Although many people have heard about art therapy, often they are under the impression that it is mostly for children. Indeed, it is helpful with kids; it is also useful with teens, adults, couples and families, people who are medically ill or have mental illness, as well as those who are trying to overcome substance abuse and dependence, trauma, grief, and loss. In effect, art therapists work with anyone who is struggling and in pain, who wants to be happier, and who is trying to improve the quality of his/her life.
What Makes Art Therapy Helpful?
Doing art certainly makes sense if we’re working with children—art can be playful, expressive, and naturally lends itself to earlier stages of psychological and physical development. For those very reasons, doing art may seem regressive to adults. Most “grown-ups” have not made art since they were young and doing art may seem inappropriately childish in the face of whatever serious matters initiated their need for therapy.
Nevertheless, the playful nature of art may be one of its most useful qualities. It engages us in ways that verbal therapy does not. It accesses and reveals parts of our experience—feelings, memory, perception—that words alone cannot. Art’s effects on the brain and on the body as a whole are what make it uniquely useful to the therapy process.
What Does Making Artwork Do?
• Reduces anxiety, negative emotions, and depression
• Increases focus and energy
• Provides a healthy distraction from distress
• Increases positive emotions and counters the impact of negative emotions
• Improves mood and sense of well-being
• Reduces physical pain
• Improves health and immune functioning
• Promotes divergent thinking
• Shifts perceptions
• Induces flow–a sense of being absorbed and fully engaged
• Promotes sense of connection and identification with others
• Provides opportunities for self-efficacy, mastery, accomplishment and pride
What Happens in Art Therapy?
Art therapy can look very different depending upon who we are working with. Sometimes, because doing art is so therapeutic, the therapy will revolve around the art process; other times it might focus on exploring the imagery that was made, and sometimes it might include both.
For example, for cancer patients, making art provides them with a soothing distraction that helps alleviate physical pain. The manual engagement not only absorbs their attention, but it induces the relaxation response and improves mood. Using imagery to express the complexity of their feelings about their illness helps make the latter more concrete and manageable. The art process also gives them opportunities to get in touch with and see parts of themselves that remain intact despite their illness.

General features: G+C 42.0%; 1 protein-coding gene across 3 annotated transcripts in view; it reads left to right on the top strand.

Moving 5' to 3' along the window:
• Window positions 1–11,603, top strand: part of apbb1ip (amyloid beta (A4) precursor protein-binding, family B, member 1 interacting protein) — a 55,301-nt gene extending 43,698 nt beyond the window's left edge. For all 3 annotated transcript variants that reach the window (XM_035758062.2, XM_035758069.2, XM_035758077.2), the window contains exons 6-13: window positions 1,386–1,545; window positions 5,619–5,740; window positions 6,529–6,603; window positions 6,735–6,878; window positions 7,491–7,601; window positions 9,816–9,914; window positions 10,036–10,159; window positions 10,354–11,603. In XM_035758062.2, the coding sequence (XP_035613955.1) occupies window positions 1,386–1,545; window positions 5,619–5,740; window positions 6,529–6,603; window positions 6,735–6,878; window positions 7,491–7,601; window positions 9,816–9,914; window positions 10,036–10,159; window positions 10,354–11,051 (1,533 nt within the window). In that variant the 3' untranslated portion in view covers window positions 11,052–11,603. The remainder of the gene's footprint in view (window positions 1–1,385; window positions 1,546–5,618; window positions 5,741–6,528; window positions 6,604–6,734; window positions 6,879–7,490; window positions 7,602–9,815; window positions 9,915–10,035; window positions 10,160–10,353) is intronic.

For people who are struggling with addiction, with self-destructive behaviors, and/or with overwhelming affect, doing artwork provides a way to channel and contain destructive urges, compulsions, or overpowering emotions. It allows access to and expression of feelings, followed by opportunities to develop more distance and equanimity towards those feelings.
For example, Grace (a pseudonym), who was devastated by the end of her marriage, drew a spontaneous representation of her emptiness and loneliness (Figure 1). Although initially she trivialized her artwork as trite and childish, she noticed that the image was really quite dynamic. She recognized that it represented more anger than sadness, and also power. She thought that it looked like a gown, something that was serving to protect her from others who had hurt her.
In a similar way, for people who have experienced a loss—whether it was someone they loved, a capacity they had that was taken away, or the surrender of a destructive addiction that nevertheless helped them cope— the art making process can provide a reprieve from their grief. When people make artwork about that which was dear to them, it gives them a reassuring connection to those things and helps ameliorate the pain of their loss. It reveals that the void that they were experiencing at those losses is not as hollow and empty as it seemed.
The Meaning of Artwork